At a London pretrial hearing in the extradition case of
WikiLeaks founder Julian Assange on Wednesday, the court was
informed that Assange will be calling a witness with
explosive testimony. According to Assange’s legal team, that
witness will report that Assange was approached while in exile
and offered a pardon by the U.S. government if he would claim that
Russia was not involved in the theft and release of documents from
the Democratic National Committee during the 2016 election.
The visitor bringing this offer, according
to Assange’s attorney, was former California Congressman
Dana Rohrabacher. But the claim is also that Rohrabacher was
there on behalf of Donald Trump, to let Assange walk if he would
only say that Russia was not involved.
Offering Assange a pass to say that Russia wasn’t involved
seems more than a little odd, because that was what Assange was
claiming all along. He was perfectly willing to help cover up his
sources among Russian intelligence and to go along with theories
that put the blame at someone else’s door—other nations, rival
Democrats, Hillary Clinton, deliberately laying a snare for
Trump. Why offer Assange something as huge as a pardon for what he
was already doing on his own?
On the other hand, the Rohrabacher connection is very real. It
wasn’t just House Republican leader Kevin McCarthy’s
famous claim, “There’s two people I think Putin pays:
Rohrabacher and Trump.” It was that consistently
pro-Russia Rohrabacher suggested a deal that appeared to be
exactly what Assange is now claiming.
In 2017, The Wall Street Journal reported that the Republican
representative had attempted to broker a deal with Assange: Assange
would get a pardon, and in return he would “probably present a
computer drive or other data-storage device that Mr. Rohrabacher
said would exonerate Russia.”
That same interview also provides an answer as to why Assange
didn’t get the promised pardon. “He would get nothing,
obviously, if what he gave us was not proof,” said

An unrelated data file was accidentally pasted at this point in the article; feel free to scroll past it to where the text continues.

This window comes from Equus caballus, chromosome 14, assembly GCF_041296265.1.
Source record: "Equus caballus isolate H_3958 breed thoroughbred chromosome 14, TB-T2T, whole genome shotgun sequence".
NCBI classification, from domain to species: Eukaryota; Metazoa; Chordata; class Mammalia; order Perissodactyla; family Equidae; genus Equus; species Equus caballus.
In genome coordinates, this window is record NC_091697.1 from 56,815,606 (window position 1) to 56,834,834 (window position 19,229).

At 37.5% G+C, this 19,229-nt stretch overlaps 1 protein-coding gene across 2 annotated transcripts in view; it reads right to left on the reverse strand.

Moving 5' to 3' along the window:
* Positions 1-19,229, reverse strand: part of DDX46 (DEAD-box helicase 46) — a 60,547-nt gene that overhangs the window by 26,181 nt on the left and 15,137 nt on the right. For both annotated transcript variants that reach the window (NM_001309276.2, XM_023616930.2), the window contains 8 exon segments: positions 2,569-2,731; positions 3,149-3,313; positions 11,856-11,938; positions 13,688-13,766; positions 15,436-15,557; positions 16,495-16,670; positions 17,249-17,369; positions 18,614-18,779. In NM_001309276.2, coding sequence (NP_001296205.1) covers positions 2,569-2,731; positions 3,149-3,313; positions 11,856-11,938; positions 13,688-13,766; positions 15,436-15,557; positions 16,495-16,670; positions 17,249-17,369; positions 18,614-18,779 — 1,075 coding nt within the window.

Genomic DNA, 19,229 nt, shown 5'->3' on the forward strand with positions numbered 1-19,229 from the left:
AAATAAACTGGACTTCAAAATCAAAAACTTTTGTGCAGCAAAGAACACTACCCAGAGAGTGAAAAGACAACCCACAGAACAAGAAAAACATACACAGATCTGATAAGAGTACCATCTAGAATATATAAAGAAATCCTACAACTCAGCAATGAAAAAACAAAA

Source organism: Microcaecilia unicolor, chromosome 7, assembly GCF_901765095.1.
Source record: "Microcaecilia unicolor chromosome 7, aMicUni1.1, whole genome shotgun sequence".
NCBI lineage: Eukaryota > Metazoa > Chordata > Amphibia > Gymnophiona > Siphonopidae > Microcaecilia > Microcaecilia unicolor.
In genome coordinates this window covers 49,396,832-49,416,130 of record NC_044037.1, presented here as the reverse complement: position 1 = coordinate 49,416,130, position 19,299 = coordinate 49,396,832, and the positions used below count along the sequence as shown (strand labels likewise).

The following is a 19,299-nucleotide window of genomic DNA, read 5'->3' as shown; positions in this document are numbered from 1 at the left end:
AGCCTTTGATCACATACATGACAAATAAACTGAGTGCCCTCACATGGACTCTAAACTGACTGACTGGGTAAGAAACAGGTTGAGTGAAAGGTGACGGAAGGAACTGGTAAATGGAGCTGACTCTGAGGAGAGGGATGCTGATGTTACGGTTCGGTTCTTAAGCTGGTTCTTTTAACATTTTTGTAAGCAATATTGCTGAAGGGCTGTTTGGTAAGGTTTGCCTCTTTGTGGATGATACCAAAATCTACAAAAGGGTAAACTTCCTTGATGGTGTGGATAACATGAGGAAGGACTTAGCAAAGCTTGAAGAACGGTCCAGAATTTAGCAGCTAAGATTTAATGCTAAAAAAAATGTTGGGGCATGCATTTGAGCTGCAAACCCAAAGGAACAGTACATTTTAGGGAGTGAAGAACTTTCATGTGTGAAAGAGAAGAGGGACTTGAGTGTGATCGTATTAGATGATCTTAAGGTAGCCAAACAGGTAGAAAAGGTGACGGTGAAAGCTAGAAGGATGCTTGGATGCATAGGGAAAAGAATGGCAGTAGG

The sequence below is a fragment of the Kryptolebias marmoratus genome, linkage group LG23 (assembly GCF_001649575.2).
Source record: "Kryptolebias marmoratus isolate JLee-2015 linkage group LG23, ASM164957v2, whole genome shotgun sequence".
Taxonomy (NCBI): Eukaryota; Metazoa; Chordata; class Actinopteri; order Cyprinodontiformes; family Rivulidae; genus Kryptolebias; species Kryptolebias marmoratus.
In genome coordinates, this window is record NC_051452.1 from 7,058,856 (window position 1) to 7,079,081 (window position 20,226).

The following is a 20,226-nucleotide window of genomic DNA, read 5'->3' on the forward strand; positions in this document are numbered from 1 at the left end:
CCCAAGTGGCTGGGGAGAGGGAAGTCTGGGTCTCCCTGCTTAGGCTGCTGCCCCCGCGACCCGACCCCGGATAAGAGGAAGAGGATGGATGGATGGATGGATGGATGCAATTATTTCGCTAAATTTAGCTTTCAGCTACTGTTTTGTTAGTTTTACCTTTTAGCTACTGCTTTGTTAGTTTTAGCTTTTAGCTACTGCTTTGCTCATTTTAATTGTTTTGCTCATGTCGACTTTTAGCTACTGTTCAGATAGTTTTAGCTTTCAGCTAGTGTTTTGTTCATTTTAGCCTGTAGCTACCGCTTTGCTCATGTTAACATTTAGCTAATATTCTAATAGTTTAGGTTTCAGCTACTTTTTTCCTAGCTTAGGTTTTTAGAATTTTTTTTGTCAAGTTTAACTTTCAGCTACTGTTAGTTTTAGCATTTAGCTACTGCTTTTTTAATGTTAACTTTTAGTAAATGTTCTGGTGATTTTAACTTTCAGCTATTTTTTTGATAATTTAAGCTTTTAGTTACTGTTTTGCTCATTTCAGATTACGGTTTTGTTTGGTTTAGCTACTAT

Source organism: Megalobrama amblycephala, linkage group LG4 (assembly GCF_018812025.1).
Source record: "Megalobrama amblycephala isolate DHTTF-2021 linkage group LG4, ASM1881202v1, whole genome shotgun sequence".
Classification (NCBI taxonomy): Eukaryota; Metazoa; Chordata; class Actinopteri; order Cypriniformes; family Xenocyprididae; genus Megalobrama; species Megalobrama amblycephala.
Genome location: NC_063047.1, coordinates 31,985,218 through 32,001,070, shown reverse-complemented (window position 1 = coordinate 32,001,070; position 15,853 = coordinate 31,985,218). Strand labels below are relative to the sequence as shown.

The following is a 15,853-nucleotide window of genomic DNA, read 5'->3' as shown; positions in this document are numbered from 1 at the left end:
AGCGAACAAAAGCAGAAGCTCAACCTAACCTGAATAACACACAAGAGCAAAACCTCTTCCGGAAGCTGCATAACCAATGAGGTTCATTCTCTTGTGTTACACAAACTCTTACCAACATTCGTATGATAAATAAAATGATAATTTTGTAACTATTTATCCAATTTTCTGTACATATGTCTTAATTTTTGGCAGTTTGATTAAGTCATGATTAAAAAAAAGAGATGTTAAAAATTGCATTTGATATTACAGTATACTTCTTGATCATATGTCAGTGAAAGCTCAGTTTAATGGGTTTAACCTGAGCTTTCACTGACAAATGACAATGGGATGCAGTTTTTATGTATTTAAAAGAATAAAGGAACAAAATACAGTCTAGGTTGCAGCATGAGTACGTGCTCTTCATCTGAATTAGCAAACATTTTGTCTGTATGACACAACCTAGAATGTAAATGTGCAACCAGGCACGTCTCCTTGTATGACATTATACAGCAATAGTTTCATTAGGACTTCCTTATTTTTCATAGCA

If Assange provided something and it failed to satisfy Trump’s
need for proof that someone else was behind the hacking, the fact
that a pardon didn’t come through seems reasonable. And since
Russia definitely did do it, it’s hard to see what kind of proof
Assange might have offered. There’s even the chance — in those
days before Barr wiped away the Mueller report and Senate
Republicans made it clear that Trump was free to do as he pleased
— that there might have been some concern over just how obvious
it was to be handing Assange a pass.
But it’s clear that Rohrabacher did propose such a deal. The
only thing that’s missing is the definitive proof that Trump was
behind that offer. Which makes this April, 2019 post from
Marcy Wheeler particularly interesting. In running through
Trump’s written responses to Robert Mueller’s special counsel
team, there was one question where the response was … a little
Question: Did you have any discussions prior to January 20,
2017, regarding a potential pardon or other action to benefit
Julian Assange? If yes, describe who you had the discussion(s)
with, when, and the content of the discussion(s).
Answer: I do not recall having had any discussion during the
campaign regarding a pardon or action to benefit Julian
These “I do not recall” type answers were the sort of
response Trump gave to almost everything. However, in this case he
qualified it by saying “during the campaign.” Which leaves out
the the period between the election and inauguration.
Rohrabacher’s efforts were still underway in September of 2017,
but it’s not clear when they begun.
That also neatly dodges around a period in December of 2016
when, The Atlantic reports, WikiLeaks was exchanging messages with Donald Trump Jr saying things like:
“Hi Don. Hope you’re doing well! In relation to Mr. Assange:
Obama/Clinton placed pressure on Sweden, UK and Australia (his home
country) to illicitly go after Mr. Assange. It would be real easy
and helpful for your dad to suggest that Australia appoint Assange
ambassador to [Washington,] DC.”
It’s starting to seem that Assange’s extradition hearing
might be a don’t-miss event.